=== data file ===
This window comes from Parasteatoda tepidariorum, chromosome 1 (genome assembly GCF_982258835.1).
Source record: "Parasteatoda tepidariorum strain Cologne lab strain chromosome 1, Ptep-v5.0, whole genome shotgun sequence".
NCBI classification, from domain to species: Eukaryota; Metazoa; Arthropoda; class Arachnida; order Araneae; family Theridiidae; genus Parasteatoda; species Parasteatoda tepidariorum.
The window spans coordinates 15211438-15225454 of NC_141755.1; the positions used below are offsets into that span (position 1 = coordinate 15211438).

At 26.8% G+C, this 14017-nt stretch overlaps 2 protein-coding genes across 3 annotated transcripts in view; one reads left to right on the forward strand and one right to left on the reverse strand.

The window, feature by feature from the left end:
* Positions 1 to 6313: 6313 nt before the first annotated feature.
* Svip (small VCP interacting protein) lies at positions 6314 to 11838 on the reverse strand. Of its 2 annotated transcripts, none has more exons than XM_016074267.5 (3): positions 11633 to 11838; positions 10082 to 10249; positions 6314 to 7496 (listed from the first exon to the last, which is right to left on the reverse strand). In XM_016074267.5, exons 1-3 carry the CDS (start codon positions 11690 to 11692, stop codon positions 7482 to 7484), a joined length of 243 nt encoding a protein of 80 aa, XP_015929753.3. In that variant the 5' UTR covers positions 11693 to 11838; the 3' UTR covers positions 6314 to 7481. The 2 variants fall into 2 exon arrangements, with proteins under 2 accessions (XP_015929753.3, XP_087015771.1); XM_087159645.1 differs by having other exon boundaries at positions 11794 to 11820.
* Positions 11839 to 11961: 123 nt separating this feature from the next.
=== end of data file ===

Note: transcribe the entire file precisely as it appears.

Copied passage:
This window comes from Parasteatoda tepidariorum, chromosome 1 (genome assembly GCF_982258835.1).
Source record: "Parasteatoda tepidariorum strain Cologne lab strain chromosome 1, Ptep-v5.0, whole genome shotgun sequence".
NCBI classification, from domain to species: Eukaryota; Metazoa; Arthropoda; class Arachnida; order Araneae; family Theridiidae; genus Parasteatoda; species Parasteatoda tepidariorum.
The window spans coordinates 15211438-15225454 of NC_141755.1; the positions used below are offsets into that span (position 1 = coordinate 15211438).

At 26.8% G+C, this 14017-nt stretch overlaps 2 protein-coding genes across 3 annotated transcripts in view; one reads left to right on the forward strand and one right to left on the reverse strand.

The window, feature by feature from the left end:
* Positions 1 to 6313: 6313 nt before the first annotated feature.
* Svip (small VCP interacting protein) lies at positions 6314 to 11838 on the reverse strand. Of its 2 annotated transcripts, none has more exons than XM_016074267.5 (3): positions 11633 to 11838; positions 10082 to 10249; positions 6314 to 7496 (listed from the first exon to the last, which is right to left on the reverse strand). In XM_016074267.5, exons 1-3 carry the CDS (start codon positions 11690 to 11692, stop codon positions 7482 to 7484), a joined length of 243 nt encoding a protein of 80 aa, XP_015929753.3. In that variant the 5' UTR covers positions 11693 to 11838; the 3' UTR covers positions 6314 to 7481. The 2 variants fall into 2 exon arrangements, with proteins under 2 accessions (XP_015929753.3, XP_087015771.1); XM_087159645.1 differs by having other exon boundaries at positions 11794 to 11820.
* Positions 11839 to 11961: 123 nt separating this feature from the next.